Market Overview

MKM Partners' Charles Campbell Sees U.S. Continuing To Play Syria Safe

MKM Partners' Charles Campbell Sees U.S. Continuing To Play Syria Safe

Charles Campbell, executive director at MKM Partners, gave his insight into Tuesday night's speech by President Obama to CNBC's Squawk Box by phone on Wednesday, covering plausible market reactions and refocusing towards the question of accommodation reductions as fears over Syria subsides.

Obama discussed solutions to the use of chemical weapons in Syria, ranging from diplomacy led by Russia to a possible military strike. One thing that is for certain is that an attack on Syria is no longer imminent.

If the markets see these longer discussions taking place, with Russia leading "in a vacuum created by the U.S.'s decision, conscious decision, to lead from behind, and opportunistically seize control of international discussions," Campbell said.

"And the U.S. says we will engage in those discussions and consider them seriously. That become incrementally bullish for risk assets, and now, like a lot of decisions, geopolitical ones like corporate decisions, involve trade offs, and so it's bullish in the short-term, however over the medium to long-term, it poses new dangers," said Campbell.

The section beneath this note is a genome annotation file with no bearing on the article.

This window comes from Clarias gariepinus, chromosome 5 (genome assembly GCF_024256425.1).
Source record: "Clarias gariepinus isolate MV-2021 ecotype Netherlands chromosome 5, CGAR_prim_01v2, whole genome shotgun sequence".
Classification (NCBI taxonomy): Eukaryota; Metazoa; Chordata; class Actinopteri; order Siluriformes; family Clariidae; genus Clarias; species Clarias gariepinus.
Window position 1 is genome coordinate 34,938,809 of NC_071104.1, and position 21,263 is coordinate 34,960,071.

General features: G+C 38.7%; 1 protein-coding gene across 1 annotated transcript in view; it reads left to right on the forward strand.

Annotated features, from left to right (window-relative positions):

"And that's because the credibility of the U.S. will be perceived by some foreign leaders to move down one or more notches. This is important, because what's at stake here is really not just Syria in the eyes of financial markets, but also other problem countries if you will, such as Iran and North Korea, and if our credibility, ours meaning the United States' credibility, moves down, that raises the specter of problems from these other countries."

President Obama and Secretary of State John Kerry aren't looking to start or lead any new military initiatives, he said.

Related: Benzinga Market Primer for September 11: Apple Shares Continue to Slump, Non-Violet Action Planned in Syria

"This is why, really, the president sought the approval of Congress even though he admitted such approval was not really necessary, and it reflects the president's open uncertainty and clear ambivalence about how a response to Syria crossing the red line, yet again, with use of chemical weapons, how we should respond," said Campbell.

"And we've heard, if you think about it, much more about what the u.s. will not do rather than what the U.S. has done."

According to Campbell, a result of the uncertainty around Syria receding is that the questions around when accommodation reductions will occur are increasing.

At the time of this writing, Jason Cunningham had no position with the mentioned entities. Visit Jason on Twitter @JasonCunningham.

Posted-In: Bashar al-Assad Charles Campbell CNBC John KerryPolitics Global Media General Best of Benzinga


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